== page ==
HLC evaluation team recommends NMSU reaccreditation

April 30, 2008 by Julie M. Hughes NMSU News Center

An evaluation team representing the Higher Learning Commission (HLC) of the North Central Association of Colleges and Schools announced its preliminary recommendation that New Mexico State University’s Las Cruces and Grants campuses be reaccredited for a 10-year period during an exit report today, April 30.

Members of the 12-member team will return to their respective institutions and begin preparing a formal report from their comprehensive evaluation visit that took place April 28-30.

“Accreditation is about two things – quality assurance and improvement. We were highly impressed with the programs, initiatives and individuals at NMSU and particularly the institution’s progress in the last three years,” said Celestino Fernandez, of the University of Arizona and chair of the HLC Consultant-Evaluator Team. “NMSU should continue on the trajectory it has charted for itself.”

The HLC visit was the culmination of NMSU’s extensive institutional review addressing the commission’s requirements and criteria for reaccreditation. In February, the university submitted a comprehensive self-study report to the HLC, which included a special emphasis focus on the Foundations of Excellence® in the First College Year (FoE).

“Reaccreditation is essential if NMSU intends to continue on its journey to excellence and service,” said NMSU President Michael Martin. “The HLC team proved to be first rate. They brought expertise, commitment and insight to their tasks. We sincerely appreciate their service to NMSU. We look forward to their report and we are committed to implementing both the letter and spirit of their recommendations.”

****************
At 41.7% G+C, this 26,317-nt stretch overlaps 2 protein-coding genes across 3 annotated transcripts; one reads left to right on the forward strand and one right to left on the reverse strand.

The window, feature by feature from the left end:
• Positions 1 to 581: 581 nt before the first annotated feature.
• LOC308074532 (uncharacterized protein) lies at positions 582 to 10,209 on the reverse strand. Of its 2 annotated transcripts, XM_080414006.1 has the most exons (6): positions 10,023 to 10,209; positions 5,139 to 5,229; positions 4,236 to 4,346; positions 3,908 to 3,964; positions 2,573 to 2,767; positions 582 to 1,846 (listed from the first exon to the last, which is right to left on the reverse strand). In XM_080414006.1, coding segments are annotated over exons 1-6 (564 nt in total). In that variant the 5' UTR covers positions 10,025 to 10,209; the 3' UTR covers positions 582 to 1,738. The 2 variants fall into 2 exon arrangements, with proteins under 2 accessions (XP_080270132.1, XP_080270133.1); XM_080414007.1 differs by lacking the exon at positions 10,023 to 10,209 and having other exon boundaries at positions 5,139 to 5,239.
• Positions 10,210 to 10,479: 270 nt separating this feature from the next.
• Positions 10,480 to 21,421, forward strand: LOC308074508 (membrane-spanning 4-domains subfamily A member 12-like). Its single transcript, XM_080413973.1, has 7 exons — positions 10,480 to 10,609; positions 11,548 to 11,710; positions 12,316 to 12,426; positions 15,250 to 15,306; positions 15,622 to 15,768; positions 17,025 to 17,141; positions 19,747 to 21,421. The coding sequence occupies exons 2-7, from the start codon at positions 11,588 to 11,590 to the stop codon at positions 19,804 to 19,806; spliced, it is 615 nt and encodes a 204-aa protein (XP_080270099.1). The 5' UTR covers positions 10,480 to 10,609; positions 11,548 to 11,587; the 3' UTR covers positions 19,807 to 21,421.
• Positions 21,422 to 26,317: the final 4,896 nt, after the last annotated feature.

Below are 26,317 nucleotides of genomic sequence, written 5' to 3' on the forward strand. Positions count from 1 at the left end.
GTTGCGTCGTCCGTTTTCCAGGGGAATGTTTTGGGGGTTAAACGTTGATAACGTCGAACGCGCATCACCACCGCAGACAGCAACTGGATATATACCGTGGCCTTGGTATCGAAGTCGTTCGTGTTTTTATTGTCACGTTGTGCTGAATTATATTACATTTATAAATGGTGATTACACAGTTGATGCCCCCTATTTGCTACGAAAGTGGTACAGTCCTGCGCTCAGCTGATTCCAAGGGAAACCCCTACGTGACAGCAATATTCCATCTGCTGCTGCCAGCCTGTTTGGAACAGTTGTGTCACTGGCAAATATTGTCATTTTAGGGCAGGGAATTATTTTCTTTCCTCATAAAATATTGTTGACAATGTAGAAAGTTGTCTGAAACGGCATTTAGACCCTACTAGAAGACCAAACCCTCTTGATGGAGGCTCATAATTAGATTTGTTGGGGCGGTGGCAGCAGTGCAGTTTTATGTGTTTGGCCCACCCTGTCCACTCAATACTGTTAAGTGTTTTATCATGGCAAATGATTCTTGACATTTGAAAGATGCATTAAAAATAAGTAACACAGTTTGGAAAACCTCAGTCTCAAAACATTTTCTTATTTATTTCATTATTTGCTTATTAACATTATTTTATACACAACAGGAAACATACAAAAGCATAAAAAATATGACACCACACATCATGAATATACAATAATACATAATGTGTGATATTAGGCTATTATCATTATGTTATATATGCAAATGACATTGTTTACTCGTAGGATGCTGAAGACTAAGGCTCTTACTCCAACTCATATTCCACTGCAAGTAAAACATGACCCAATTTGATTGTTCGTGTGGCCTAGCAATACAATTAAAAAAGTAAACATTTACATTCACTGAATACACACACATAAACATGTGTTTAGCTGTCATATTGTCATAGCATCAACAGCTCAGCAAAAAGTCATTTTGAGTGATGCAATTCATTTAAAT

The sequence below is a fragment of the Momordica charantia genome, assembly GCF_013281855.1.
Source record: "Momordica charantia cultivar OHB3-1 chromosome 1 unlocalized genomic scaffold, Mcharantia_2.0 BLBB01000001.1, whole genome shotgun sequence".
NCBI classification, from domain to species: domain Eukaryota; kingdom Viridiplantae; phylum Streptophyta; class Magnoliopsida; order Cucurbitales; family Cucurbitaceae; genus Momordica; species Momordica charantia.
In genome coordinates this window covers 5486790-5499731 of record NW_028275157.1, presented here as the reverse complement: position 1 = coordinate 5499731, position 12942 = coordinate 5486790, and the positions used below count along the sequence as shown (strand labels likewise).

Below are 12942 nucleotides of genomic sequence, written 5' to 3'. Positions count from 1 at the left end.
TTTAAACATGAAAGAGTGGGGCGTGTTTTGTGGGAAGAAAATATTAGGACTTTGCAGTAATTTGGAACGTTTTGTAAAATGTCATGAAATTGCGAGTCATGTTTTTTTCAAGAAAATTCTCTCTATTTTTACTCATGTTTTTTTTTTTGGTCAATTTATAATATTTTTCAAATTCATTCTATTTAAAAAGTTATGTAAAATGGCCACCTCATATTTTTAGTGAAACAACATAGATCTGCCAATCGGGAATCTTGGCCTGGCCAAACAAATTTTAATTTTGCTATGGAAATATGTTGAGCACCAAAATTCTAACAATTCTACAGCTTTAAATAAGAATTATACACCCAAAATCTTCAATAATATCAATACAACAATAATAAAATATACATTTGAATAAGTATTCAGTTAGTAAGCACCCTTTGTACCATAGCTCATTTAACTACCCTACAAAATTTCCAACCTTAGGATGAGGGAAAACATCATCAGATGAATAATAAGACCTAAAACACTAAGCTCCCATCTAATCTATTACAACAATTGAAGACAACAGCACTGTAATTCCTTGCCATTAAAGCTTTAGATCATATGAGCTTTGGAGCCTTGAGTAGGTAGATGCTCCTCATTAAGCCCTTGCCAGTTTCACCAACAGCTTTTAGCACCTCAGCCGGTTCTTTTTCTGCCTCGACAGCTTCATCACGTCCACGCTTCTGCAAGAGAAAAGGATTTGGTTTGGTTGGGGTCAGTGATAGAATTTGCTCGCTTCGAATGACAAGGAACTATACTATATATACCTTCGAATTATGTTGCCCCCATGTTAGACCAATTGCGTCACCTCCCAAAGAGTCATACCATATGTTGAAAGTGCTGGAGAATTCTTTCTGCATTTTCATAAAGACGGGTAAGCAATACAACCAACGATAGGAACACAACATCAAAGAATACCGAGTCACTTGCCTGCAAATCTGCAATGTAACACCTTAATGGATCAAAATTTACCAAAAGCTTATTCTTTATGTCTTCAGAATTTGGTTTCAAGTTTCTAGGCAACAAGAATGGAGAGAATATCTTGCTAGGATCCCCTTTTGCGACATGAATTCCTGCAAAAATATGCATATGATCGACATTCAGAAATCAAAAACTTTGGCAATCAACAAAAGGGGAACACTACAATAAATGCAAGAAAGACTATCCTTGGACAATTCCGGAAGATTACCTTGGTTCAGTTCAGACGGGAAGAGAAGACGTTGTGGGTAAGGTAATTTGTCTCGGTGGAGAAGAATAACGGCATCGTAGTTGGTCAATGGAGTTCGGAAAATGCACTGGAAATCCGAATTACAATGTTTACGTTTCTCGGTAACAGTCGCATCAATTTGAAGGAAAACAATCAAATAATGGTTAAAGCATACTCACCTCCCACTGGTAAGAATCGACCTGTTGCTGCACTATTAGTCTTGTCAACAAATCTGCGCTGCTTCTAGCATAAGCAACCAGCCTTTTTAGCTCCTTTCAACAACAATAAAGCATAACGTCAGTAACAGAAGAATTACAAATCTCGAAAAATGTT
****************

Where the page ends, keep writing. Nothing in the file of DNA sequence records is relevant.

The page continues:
“The importance of the Higher Learning Commission accreditation process is that it provided our institution with an opportunity to reflect on our mission, accomplishments and directions for the future,” said Waded Cruzado, executive vice president and provost. “The team’s recommendation for reaccreditation is a testament to the quality of our faculty, students, staff and alumni and it galvanizes our commitment to the constituents that we serve. Faithful to our mission, we take pride in making a difference, in advancing knowledge and in serving the educational needs of our diverse populations.”

The Higher Learning Commission is one of six accrediting agencies in the U.S. that provide institutional accreditation on a regional basis. Institutional accreditation evaluates an entire institution and accredits it as a whole. Other agencies provide accreditation for specific programs. Accreditation is voluntary. The commission accredits about 1,100 institutions of higher education in a 19-state region. The commission is recognized by the U.S. Department of Education.

NMSU was first accredited by HLC in 1926, with its last full review in 1998. Its accreditation is at the doctoral-degree level and includes degree sites at various other locations within the state.

The HLC team will submit a formal recommendation to the commission for continuing status for the university. The recommendation of the site team will go through a review process and then the commission’s board of trustees makes the final decision.

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